Another thing to consider is the number of holdings the ETF’s have. Using the same example as above, the A200 ETF has 200 holdings, while VAS has 300 holdings. If you want just the top 200 hundred companies you may choose A200, or if you want even more diversification, you may go with VAS.

Equal Weighted vs Market Cap Weighted

Another difference between ETF’s may be how they are weighted. There are two different ways, either they are equal weighted, or weighted by market capitalisation. Equal weighted means that the companies all make up the same percentage of the ETF. For example, if you are looking at a ETF with 100 companies, each company will make up 1% of the ETF. An ETF weighted by market capitalisation will mean that the biggest companies will make up the largest portion of the ETF, and reflects the index it is tracking. For example, CBA has the largest market capitalisation in the Australian Share Market, so an ETF tracking that will have CBA taking up the largest percentage of the ETF.

If you believe the big companies are the ones that will continue to perform, you may want to invest in a market cap weighted ETF. They take up the majority of these ETF’s so if they do well the ETF will do well. If you think the smaller companies will perform better, you may want to invest in an equal weighted ETF as they will have the same weighting as the large companies and probably a larger weight than what they do in market cap ETF’s.

Things You Shouldn’t Compare:

Share price per unit

The actual share price in comparison to other funds doesn’t really matter. It doesn’t matter how many units you own, it only matters how much you have invested.

If you have $3500 invested in Amazon, and $3500 in Commonwealth Bank of Australia, you will have:

  • Amazon- 1 unit
  • CBA- 34 units

At the end of the day, it doesn’t matter if you have one or one hundred units, it matters only about the dollar amount. In this example, you have $3500 of Amazon and $3500 of CBA.

Past Performance

Past performance is not a reliable indicator of future performance, and therefore should not be used to base a decision on. While it can give you some insight into how the fund is performing it should not form the basis of your entire decision.

Summary

It is important to note that while you can look at these things to make a decision, at the end of the day, it’s best to just invest in something rather than wait trying to make the ‘perfect’ investment. How I invest now is different to how I was when I started, but if I had spent this last three years trying to decide exactly how I was going to invest without diving in, I would have missed out on all the gains I’ve now made. You can always change your tact later, and that is the same for which broker you go with as well. Just getting started is better then waiting for the perfect time, and buying any investment is going to be better then buying the “perfect” one (if that even exists). So don’t be shy, have a look at some of the websites below, find an ETF that is interesting to you or you think will do well, buy it, and hold on for the ride!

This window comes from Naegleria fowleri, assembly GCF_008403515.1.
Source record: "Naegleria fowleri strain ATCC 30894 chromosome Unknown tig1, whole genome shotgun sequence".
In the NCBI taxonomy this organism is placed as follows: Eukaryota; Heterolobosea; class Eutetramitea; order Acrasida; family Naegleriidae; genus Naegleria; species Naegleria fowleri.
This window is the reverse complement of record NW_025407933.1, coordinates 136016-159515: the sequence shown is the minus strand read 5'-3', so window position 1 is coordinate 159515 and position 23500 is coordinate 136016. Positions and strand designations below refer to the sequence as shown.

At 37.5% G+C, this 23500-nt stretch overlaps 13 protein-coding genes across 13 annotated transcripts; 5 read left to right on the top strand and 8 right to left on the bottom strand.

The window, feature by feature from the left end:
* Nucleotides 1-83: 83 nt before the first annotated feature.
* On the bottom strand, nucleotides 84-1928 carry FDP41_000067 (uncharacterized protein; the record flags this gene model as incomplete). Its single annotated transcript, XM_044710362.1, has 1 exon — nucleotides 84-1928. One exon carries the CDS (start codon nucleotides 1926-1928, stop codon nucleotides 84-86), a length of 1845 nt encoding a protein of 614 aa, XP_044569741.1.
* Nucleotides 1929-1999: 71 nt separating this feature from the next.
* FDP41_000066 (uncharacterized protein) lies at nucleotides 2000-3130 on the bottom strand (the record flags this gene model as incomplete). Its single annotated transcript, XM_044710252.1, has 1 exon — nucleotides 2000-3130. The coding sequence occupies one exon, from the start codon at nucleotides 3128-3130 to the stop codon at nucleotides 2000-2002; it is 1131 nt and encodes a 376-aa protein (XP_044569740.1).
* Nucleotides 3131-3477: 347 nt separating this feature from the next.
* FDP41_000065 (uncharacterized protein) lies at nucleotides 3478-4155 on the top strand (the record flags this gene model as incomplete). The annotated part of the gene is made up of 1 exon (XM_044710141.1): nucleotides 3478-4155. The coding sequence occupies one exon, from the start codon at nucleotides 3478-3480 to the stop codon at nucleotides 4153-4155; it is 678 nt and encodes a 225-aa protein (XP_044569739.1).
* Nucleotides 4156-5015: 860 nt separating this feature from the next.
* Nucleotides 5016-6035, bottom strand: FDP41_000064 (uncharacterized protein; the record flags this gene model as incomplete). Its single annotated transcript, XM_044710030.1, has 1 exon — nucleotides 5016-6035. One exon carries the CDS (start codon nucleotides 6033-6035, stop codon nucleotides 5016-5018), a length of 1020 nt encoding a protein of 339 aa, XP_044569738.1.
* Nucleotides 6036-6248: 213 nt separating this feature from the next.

Don’t Know Where to Get Started? Try Pearler!

Pearler literally makes it so easy to get started, you can search some of the most popular ETF’s and see what you like there. If I want more information on the ETF I just google the code (normally three or four letters) and look at the ETF’s website for more information.

Searching for ETF’s on Pearler- easiest thing ever!

If you think Pearler may be for you, use the code MINDOVERMONEY to get a free trade! Sign up is free, there is no minimum number of trades and no minimum amount to transfer in to the account. If you want to try something else, there are plenty of other brokers out there. If you want more market data and research, try one of the big four banks. Or if you want something cheap like Pearler, you could try Self Wealth or Super Hero. At the end of the day, any investing is better than none so get started!

If you aren’t ready to start but want to start doing some research, have a look at some of the websites below of the major ETF providers here in Australia. You might see something on there that sparks your interest enough to sign up to a brokerage platform!

Beta Shares
http://www.betashares.com.au

iShares by Blackrock
https://www.blackrock.com/institutions/en-au/investment-capabilities-and-solutions/ishares-etfs_en_AU

Vanguard Australia
https://www.vanguard.com.au/en

The ETF’s on all of these websites can be bought through any brokerage platform that trades on the ASX- this includes Pearler, Self Wealth, Commsec, Nab Trade & many more!